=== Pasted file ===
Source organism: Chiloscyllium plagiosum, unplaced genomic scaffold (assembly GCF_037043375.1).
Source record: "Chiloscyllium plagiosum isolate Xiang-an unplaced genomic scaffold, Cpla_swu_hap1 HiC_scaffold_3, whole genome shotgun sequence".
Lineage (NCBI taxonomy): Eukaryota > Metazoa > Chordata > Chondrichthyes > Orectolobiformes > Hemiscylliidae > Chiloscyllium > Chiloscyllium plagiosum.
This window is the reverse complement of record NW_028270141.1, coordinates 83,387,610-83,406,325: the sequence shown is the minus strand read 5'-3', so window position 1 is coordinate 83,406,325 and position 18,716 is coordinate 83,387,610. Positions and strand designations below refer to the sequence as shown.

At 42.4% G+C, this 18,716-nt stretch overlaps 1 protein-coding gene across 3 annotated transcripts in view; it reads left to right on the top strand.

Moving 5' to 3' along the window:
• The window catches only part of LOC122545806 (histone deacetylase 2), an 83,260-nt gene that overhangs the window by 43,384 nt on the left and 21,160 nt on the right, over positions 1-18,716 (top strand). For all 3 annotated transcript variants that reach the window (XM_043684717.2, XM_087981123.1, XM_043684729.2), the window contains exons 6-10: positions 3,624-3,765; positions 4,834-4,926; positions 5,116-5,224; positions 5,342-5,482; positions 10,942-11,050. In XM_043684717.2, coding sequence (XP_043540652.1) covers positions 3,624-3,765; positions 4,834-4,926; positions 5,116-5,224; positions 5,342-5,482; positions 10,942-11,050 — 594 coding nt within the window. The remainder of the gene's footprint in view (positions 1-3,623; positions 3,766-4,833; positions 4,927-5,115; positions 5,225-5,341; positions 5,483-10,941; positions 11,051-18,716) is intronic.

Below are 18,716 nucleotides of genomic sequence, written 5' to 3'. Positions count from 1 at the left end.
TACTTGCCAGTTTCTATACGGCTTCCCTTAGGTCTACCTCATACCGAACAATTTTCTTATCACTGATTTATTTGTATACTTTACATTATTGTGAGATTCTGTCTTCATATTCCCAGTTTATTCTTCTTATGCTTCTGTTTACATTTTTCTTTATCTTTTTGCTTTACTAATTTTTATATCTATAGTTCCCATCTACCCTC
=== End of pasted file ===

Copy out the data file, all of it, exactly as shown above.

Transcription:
Source organism: Chiloscyllium plagiosum, unplaced genomic scaffold (assembly GCF_037043375.1).
Source record: "Chiloscyllium plagiosum isolate Xiang-an unplaced genomic scaffold, Cpla_swu_hap1 HiC_scaffold_3, whole genome shotgun sequence".
Lineage (NCBI taxonomy): Eukaryota > Metazoa > Chordata > Chondrichthyes > Orectolobiformes > Hemiscylliidae > Chiloscyllium > Chiloscyllium plagiosum.
This window is the reverse complement of record NW_028270141.1, coordinates 83,387,610-83,406,325: the sequence shown is the minus strand read 5'-3', so window position 1 is coordinate 83,406,325 and position 18,716 is coordinate 83,387,610. Positions and strand designations below refer to the sequence as shown.

At 42.4% G+C, this 18,716-nt stretch overlaps 1 protein-coding gene across 3 annotated transcripts in view; it reads left to right on the top strand.

Moving 5' to 3' along the window:
• The window catches only part of LOC122545806 (histone deacetylase 2), an 83,260-nt gene that overhangs the window by 43,384 nt on the left and 21,160 nt on the right, over positions 1-18,716 (top strand). For all 3 annotated transcript variants that reach the window (XM_043684717.2, XM_087981123.1, XM_043684729.2), the window contains exons 6-10: positions 3,624-3,765; positions 4,834-4,926; positions 5,116-5,224; positions 5,342-5,482; positions 10,942-11,050. In XM_043684717.2, coding sequence (XP_043540652.1) covers positions 3,624-3,765; positions 4,834-4,926; positions 5,116-5,224; positions 5,342-5,482; positions 10,942-11,050 — 594 coding nt within the window. The remainder of the gene's footprint in view (positions 1-3,623; positions 3,766-4,833; positions 4,927-5,115; positions 5,225-5,341; positions 5,483-10,941; positions 11,051-18,716) is intronic.

Below are 18,716 nucleotides of genomic sequence, written 5' to 3'. Positions count from 1 at the left end.
TACTTGCCAGTTTCTATACGGCTTCCCTTAGGTCTACCTCATACCGAACAATTTTCTTATCACTGATTTATTTGTATACTTTACATTATTGTGAGATTCTGTCTTCATATTCCCAGTTTATTCTTCTTATGCTTCTGTTTACATTTTTCTTTATCTTTTTGCTTTACTAATTTTTATATCTATAGTTCCCATCTACCCTC